So that one minor story structure concern aside, a positive review recommendation is well-deserved for this entertaining new title addition to the very long and storied tradition of various Defenders comic book titles produced in Marvel's publishing inventory.

Doctor Who: Prisoners Of Time #1
IDW Publishing
Scott & David Tipton: Writers
Simon Fraser: Art
Gary Caldwell: Colors

     IDW Publishing has added a new Doctor Who comic book to its inventory.  Entitled "Doctor Who: Prisoners Of Time," the series is a year-long multi-issue celebration of the 50th anniversary of the long-running BBC syndicated science fiction series.  Each monthly issue of the extended storyline features one of the eleven different physical incarnations of the Good Doctor, in tribute to each of the actors who played Doctor Who in the decades-long series.  As such, the issue #1 Doctor Who is drawn to resemble original series actor William Hartnell.  This tribute comic book series is scripted by Scott & David Tipton with art by Simon Fraser and colors by Gary Caldwell.

     Prisoner of Time begins with a three-page introductory summation of the concept of Doctor Who, explaining that he's the last of the omnipotent time-traveling Time Lords, who enjoys the accompaniment of interchanging human friends in his adventures.  We quickly learn that an anonymous villain is providing this summation as he plots the Doctor's downfall.  The bulk of the issue presents a time travel adventure, as Doctor Who and three human friends visit Victorian London to hobnob with their friend, 19th century writer Aldous Huxley.  Without being a detail spoiler, the group has an issue-length science fiction adventure in the subway tunnels of London, involving alien creatures and a familiar Doctor Who alien enemy.  While the initial alien threat seems to be vanquished, we learn in a bridge to next month's story segment that the entire adventure was a successful diversion that allows Doctor Who's anonymous nemesis to kidnap his human traveling companions.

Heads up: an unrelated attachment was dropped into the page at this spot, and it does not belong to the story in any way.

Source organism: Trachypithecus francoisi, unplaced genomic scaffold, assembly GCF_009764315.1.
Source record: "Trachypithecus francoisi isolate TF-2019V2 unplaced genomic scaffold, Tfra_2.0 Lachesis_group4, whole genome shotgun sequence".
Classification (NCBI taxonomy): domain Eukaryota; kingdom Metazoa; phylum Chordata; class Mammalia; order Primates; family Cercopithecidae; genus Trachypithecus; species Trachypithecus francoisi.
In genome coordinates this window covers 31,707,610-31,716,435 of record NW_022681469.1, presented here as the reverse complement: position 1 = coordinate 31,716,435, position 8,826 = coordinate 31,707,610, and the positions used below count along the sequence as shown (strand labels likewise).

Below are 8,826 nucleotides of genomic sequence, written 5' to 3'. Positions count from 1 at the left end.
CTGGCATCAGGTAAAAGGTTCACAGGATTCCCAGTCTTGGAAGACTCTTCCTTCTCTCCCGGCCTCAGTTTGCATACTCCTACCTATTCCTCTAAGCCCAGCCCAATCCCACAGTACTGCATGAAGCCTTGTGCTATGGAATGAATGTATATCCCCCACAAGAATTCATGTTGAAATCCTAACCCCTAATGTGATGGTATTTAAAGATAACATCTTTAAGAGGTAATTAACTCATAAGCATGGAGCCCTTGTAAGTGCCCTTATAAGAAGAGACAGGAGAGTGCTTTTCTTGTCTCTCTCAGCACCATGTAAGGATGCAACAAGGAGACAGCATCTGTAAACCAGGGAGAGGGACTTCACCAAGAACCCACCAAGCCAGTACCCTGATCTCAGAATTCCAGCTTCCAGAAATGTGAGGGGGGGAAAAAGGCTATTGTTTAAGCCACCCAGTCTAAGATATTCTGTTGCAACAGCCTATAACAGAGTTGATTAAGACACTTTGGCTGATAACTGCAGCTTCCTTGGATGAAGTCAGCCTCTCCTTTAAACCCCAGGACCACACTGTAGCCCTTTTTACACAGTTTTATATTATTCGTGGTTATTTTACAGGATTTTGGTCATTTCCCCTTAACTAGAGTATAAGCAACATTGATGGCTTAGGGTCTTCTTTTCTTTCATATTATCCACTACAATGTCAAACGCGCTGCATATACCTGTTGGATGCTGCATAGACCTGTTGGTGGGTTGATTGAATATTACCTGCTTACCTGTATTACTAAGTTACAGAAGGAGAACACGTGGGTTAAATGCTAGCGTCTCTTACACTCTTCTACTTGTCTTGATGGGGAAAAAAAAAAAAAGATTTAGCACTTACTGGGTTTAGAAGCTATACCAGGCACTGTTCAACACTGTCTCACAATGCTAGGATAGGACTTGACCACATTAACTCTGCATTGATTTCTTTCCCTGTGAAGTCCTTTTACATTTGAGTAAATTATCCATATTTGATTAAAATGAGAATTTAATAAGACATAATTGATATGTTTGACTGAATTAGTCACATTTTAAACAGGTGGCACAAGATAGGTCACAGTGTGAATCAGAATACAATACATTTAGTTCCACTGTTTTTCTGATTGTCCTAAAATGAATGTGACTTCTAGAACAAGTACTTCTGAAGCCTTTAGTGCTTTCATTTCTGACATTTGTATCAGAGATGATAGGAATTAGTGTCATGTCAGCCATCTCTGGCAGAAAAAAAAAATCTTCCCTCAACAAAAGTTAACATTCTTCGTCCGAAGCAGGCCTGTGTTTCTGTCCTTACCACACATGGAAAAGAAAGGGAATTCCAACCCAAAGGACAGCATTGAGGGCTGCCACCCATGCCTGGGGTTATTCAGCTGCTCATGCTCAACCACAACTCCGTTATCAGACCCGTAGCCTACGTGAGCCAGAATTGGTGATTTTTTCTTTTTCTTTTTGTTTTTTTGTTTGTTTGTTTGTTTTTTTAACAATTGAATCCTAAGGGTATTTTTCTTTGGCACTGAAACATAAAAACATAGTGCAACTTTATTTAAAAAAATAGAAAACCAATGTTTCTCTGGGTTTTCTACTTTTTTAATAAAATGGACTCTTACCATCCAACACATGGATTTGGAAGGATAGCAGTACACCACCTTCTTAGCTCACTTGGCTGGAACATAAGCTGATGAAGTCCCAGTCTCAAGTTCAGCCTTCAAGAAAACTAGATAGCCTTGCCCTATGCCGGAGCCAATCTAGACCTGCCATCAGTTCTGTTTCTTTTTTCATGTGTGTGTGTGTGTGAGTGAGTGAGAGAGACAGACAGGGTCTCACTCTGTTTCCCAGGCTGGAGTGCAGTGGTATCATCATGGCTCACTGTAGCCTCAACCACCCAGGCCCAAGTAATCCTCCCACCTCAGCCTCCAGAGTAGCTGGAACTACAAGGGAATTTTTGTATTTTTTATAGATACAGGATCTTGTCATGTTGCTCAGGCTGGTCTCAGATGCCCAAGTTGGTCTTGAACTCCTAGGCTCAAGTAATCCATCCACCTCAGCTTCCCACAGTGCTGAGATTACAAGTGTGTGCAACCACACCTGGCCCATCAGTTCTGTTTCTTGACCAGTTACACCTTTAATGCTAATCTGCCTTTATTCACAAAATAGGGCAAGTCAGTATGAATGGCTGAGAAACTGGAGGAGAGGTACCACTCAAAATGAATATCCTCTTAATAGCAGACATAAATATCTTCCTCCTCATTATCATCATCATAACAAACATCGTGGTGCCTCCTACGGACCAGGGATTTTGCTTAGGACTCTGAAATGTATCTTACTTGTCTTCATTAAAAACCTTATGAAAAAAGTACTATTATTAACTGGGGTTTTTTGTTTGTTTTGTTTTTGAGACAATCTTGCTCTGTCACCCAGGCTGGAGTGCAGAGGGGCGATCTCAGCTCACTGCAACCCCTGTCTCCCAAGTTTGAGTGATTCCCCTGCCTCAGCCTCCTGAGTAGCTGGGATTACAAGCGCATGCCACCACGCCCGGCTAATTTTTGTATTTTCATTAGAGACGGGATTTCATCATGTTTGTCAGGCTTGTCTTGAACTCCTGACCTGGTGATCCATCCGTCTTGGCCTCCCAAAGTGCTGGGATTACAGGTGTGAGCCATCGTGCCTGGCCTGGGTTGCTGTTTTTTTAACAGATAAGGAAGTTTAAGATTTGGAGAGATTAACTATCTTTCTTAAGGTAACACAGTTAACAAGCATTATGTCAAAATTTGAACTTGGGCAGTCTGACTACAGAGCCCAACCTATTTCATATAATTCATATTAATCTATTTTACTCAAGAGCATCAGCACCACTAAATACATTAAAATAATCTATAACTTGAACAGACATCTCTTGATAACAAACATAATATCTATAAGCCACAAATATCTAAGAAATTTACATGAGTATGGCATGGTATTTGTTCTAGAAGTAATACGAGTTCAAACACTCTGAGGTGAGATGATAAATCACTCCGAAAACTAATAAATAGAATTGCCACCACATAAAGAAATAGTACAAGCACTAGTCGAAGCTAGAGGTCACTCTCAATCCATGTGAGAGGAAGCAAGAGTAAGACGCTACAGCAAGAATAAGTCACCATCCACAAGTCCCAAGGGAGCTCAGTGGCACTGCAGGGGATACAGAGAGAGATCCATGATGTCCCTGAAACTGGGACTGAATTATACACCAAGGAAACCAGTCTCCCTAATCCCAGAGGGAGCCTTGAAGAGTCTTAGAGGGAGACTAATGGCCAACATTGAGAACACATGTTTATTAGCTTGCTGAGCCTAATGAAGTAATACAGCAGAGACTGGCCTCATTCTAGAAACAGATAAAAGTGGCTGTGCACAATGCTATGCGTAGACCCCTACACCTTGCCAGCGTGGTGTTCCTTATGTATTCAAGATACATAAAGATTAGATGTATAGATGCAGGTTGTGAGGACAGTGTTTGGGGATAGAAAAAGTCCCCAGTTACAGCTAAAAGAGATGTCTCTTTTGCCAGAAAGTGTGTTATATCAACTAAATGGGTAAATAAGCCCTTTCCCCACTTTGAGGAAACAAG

I've reviewed a few issues of IDW Publishing's other Doctor Who titles and I'm glad to report that this new title is equal to the high quality entertainment of those previous issues, for at least three reasons.  First, it's a wonderfully creative idea to pay tribute to the 50th anniversary of this longest-running of all syndicated television series with a title that features the Doctor in all of his eleven television actor incarnations.  There will be a lot of reading fun in seeing the good Doctor behave and act differently, per each well-established Doctor Who persona, as this series plays-out.  Secondly, writers Scott and David Tipton succeed in giving us a plot that entertains both as a traditional Doctor Who-style tale and as a stand-alone science fiction tale.  And third, a tip-of-the-review hat is due to artists Simon Fraser and Gary Caldwell for successfully reproducing the features of our well-know television actors, which is no mean feat when trying to duplicate the success of a popular television series in comic book format.